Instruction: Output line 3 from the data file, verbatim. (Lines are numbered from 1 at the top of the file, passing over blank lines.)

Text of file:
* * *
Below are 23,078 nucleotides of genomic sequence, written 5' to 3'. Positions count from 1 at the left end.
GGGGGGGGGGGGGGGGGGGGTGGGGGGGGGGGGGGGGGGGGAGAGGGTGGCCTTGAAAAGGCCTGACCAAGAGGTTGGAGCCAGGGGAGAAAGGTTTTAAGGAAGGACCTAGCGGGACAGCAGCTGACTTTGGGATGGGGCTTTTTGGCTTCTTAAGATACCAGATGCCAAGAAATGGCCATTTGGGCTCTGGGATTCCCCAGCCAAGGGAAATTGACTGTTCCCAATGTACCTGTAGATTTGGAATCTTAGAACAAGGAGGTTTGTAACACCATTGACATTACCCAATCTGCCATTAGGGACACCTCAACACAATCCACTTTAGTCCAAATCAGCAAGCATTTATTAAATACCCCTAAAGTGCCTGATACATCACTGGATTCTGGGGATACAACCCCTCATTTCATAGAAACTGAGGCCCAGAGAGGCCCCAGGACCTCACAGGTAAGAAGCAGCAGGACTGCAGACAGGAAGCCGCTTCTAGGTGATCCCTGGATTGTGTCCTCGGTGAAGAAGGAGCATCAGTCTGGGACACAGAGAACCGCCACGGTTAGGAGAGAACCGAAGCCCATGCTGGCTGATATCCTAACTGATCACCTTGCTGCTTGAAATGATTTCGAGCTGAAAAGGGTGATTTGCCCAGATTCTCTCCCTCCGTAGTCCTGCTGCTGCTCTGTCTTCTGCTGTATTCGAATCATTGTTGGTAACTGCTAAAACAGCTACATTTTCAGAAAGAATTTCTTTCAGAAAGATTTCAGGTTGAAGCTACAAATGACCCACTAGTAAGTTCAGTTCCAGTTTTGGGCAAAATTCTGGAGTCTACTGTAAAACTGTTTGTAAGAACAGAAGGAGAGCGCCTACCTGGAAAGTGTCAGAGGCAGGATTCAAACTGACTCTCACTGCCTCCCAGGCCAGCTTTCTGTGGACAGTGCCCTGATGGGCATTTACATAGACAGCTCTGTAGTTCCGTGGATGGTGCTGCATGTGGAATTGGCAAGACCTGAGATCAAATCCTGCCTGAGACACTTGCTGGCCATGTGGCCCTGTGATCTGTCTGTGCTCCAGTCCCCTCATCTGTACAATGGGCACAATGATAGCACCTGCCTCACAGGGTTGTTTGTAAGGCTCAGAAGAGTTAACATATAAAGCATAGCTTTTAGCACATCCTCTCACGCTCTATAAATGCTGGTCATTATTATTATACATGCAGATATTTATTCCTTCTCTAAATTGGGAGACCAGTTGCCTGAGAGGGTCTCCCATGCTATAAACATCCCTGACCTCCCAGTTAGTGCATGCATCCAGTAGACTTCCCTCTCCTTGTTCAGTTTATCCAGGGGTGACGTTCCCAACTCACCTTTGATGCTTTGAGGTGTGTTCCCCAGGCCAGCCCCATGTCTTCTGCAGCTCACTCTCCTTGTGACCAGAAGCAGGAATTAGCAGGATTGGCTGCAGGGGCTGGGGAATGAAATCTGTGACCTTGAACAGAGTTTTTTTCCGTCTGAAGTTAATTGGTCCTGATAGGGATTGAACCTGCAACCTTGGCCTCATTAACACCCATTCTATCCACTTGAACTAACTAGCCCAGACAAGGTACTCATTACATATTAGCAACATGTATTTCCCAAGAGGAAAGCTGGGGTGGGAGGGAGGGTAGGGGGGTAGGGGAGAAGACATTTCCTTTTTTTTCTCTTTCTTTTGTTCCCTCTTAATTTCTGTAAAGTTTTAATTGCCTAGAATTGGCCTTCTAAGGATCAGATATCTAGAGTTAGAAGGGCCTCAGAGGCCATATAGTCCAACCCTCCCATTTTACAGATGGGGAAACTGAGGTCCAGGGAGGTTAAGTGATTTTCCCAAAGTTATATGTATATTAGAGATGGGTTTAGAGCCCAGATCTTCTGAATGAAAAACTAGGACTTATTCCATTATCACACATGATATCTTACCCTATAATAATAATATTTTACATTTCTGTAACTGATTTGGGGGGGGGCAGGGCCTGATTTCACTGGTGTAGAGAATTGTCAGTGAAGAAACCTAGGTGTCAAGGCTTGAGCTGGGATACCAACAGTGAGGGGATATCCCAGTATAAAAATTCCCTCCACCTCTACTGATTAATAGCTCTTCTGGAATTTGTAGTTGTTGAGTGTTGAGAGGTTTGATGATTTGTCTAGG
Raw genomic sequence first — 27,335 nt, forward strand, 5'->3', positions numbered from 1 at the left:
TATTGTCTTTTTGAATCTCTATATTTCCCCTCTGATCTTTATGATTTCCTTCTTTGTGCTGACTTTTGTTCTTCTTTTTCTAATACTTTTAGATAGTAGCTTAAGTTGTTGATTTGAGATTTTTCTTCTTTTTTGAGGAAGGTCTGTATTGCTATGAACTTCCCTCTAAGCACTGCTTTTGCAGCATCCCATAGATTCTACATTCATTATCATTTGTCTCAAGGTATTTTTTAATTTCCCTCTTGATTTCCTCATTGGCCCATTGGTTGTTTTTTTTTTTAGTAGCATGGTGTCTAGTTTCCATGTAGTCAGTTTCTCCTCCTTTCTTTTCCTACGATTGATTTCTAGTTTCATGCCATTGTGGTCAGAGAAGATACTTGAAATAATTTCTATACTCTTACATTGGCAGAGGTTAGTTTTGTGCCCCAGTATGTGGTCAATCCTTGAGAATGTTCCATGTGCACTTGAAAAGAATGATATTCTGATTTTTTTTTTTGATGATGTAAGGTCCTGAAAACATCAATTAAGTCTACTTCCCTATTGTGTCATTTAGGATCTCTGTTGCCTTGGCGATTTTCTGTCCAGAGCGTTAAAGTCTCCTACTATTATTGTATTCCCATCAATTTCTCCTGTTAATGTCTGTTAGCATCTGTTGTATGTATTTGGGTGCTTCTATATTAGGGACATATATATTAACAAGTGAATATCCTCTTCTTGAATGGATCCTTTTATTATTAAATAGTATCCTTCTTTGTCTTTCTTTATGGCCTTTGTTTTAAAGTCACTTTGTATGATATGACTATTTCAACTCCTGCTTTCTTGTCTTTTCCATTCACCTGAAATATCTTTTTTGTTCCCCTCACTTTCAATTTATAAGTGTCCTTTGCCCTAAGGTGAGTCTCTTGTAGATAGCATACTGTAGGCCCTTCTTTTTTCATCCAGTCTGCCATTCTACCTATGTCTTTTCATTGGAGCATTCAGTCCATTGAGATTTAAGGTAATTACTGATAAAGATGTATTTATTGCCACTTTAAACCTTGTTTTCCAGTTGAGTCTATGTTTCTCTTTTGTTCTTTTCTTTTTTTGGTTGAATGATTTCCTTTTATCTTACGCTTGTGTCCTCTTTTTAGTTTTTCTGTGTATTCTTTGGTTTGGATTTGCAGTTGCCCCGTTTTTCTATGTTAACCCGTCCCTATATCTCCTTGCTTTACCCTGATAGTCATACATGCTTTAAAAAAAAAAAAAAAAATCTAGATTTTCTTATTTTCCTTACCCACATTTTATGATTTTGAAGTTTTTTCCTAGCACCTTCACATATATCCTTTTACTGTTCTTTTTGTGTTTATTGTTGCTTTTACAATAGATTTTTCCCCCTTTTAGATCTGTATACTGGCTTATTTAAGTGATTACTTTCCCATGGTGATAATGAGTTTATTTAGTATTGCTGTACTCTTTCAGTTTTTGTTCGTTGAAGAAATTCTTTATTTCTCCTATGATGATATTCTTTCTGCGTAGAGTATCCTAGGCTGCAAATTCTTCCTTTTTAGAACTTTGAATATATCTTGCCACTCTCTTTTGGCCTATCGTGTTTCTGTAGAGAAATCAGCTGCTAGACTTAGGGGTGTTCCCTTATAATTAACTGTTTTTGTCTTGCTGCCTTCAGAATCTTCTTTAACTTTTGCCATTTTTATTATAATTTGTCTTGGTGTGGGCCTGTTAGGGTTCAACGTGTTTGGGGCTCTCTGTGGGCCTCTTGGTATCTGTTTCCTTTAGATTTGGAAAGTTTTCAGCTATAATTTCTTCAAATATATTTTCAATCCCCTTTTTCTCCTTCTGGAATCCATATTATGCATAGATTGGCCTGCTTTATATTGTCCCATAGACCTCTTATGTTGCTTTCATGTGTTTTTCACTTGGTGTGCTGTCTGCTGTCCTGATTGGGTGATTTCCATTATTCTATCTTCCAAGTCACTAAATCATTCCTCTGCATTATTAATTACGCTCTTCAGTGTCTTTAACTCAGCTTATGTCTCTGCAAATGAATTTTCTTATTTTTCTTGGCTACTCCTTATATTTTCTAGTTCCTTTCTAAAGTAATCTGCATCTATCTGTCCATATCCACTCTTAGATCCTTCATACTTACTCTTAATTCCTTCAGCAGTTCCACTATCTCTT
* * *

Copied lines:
Raw genomic sequence first — 27,335 nt, forward strand, 5'->3', positions numbered from 1 at the left: